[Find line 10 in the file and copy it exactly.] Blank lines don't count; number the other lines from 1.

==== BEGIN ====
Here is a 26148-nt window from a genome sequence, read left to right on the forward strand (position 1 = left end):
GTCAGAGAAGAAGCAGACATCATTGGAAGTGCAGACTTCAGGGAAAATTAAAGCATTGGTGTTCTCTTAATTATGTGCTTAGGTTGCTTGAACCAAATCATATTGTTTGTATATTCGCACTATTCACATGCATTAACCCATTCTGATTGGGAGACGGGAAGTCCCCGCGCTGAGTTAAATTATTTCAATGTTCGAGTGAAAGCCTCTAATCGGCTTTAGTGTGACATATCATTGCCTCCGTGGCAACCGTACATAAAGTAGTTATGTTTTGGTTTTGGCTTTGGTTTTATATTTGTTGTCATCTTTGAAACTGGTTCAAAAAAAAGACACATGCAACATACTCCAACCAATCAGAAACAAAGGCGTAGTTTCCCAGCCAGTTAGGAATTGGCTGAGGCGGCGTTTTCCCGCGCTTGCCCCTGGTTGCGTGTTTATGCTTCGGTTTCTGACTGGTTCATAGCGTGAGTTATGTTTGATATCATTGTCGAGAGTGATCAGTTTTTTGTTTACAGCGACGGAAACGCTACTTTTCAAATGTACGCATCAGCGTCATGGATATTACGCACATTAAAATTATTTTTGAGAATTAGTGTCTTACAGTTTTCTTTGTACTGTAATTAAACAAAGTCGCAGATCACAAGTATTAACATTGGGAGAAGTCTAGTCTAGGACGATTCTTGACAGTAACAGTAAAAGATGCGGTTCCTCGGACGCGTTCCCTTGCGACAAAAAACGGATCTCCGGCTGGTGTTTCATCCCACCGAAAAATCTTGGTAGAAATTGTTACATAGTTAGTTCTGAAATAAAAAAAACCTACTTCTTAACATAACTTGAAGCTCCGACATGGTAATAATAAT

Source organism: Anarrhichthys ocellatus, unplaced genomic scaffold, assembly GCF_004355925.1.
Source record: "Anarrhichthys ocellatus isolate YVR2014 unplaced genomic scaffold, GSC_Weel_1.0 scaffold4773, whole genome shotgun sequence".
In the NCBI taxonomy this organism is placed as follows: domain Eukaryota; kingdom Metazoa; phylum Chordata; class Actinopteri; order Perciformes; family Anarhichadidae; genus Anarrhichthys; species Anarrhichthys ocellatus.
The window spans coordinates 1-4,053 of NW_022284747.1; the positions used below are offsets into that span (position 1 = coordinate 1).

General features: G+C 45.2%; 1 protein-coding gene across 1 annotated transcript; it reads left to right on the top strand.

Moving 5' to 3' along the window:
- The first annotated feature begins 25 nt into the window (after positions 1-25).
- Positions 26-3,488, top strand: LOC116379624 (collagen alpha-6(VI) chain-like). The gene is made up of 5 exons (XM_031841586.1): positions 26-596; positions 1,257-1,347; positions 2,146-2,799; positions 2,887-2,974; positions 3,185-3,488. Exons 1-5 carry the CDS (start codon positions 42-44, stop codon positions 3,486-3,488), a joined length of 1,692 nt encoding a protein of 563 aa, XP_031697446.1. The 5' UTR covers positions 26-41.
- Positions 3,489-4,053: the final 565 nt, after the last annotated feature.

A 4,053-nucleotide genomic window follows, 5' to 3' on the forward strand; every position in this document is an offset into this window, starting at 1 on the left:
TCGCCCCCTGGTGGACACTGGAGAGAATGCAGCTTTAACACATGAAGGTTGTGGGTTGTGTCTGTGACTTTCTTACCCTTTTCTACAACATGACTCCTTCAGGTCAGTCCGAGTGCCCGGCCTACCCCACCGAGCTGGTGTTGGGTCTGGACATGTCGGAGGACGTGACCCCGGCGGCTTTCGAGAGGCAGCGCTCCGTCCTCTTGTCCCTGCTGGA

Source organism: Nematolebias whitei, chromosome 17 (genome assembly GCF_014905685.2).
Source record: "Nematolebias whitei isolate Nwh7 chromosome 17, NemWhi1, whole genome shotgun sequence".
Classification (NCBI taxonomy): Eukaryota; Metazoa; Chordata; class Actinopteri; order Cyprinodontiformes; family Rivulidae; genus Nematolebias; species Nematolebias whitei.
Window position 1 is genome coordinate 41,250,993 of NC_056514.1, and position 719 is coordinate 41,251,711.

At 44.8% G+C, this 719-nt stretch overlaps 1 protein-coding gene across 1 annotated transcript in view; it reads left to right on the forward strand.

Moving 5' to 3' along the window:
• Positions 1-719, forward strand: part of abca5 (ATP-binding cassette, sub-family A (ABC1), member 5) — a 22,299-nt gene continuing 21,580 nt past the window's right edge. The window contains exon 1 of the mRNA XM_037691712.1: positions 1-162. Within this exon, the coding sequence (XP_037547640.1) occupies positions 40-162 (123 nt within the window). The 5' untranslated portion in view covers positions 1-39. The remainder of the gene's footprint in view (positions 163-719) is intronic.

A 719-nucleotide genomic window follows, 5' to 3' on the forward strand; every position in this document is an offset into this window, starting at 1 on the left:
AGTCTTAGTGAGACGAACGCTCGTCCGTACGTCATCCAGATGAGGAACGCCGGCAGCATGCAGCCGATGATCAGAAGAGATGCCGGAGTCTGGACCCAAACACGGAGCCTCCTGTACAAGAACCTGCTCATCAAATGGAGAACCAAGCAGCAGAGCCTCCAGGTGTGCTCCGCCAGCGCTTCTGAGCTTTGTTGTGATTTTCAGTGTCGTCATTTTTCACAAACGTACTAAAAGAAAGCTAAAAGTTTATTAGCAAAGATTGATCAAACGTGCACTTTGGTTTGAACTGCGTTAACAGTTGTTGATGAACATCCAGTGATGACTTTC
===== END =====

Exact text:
- Positions 26-3,488, top strand: LOC116379624 (collagen alpha-6(VI) chain-like). The gene is made up of 5 exons (XM_031841586.1): positions 26-596; positions 1,257-1,347; positions 2,146-2,799; positions 2,887-2,974; positions 3,185-3,488. Exons 1-5 carry the CDS (start codon positions 42-44, stop codon positions 3,486-3,488), a joined length of 1,692 nt encoding a protein of 563 aa, XP_031697446.1. The 5' UTR covers positions 26-41.